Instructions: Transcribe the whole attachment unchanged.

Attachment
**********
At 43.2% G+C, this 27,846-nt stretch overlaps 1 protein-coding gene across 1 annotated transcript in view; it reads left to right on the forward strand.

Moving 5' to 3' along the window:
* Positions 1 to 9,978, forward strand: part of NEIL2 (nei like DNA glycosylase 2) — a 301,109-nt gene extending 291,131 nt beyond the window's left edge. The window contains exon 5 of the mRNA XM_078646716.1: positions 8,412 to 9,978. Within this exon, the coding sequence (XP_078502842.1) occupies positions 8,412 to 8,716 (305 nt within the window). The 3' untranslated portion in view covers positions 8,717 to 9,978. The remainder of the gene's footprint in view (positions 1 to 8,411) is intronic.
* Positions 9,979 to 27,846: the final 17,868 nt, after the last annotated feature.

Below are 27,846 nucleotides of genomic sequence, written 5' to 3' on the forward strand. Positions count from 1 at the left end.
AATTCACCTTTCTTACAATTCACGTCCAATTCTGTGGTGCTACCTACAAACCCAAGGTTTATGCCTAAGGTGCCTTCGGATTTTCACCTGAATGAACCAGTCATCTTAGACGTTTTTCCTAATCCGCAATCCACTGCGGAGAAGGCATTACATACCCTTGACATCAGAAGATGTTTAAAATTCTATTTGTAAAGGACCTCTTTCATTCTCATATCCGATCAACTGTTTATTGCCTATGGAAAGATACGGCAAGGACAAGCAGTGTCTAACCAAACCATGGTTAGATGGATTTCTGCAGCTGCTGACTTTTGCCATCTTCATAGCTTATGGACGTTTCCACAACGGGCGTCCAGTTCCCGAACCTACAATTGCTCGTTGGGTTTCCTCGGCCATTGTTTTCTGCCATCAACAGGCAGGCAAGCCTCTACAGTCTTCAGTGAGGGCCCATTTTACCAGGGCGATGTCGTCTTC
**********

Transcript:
At 43.2% G+C, this 27,846-nt stretch overlaps 1 protein-coding gene across 1 annotated transcript in view; it reads left to right on the forward strand.

Moving 5' to 3' along the window:
* Positions 1 to 9,978, forward strand: part of NEIL2 (nei like DNA glycosylase 2) — a 301,109-nt gene extending 291,131 nt beyond the window's left edge. The window contains exon 5 of the mRNA XM_078646716.1: positions 8,412 to 9,978. Within this exon, the coding sequence (XP_078502842.1) occupies positions 8,412 to 8,716 (305 nt within the window). The 3' untranslated portion in view covers positions 8,717 to 9,978. The remainder of the gene's footprint in view (positions 1 to 8,411) is intronic.
* Positions 9,979 to 27,846: the final 17,868 nt, after the last annotated feature.

Below are 27,846 nucleotides of genomic sequence, written 5' to 3' on the forward strand. Positions count from 1 at the left end.
AATTCACCTTTCTTACAATTCACGTCCAATTCTGTGGTGCTACCTACAAACCCAAGGTTTATGCCTAAGGTGCCTTCGGATTTTCACCTGAATGAACCAGTCATCTTAGACGTTTTTCCTAATCCGCAATCCACTGCGGAGAAGGCATTACATACCCTTGACATCAGAAGATGTTTAAAATTCTATTTGTAAAGGACCTCTTTCATTCTCATATCCGATCAACTGTTTATTGCCTATGGAAAGATACGGCAAGGACAAGCAGTGTCTAACCAAACCATGGTTAGATGGATTTCTGCAGCTGCTGACTTTTGCCATCTTCATAGCTTATGGACGTTTCCACAACGGGCGTCCAGTTCCCGAACCTACAATTGCTCGTTGGGTTTCCTCGGCCATTGTTTTCTGCCATCAACAGGCAGGCAAGCCTCTACAGTCTTCAGTGAGGGCCCATTTTACCAGGGCGATGTCGTCTTC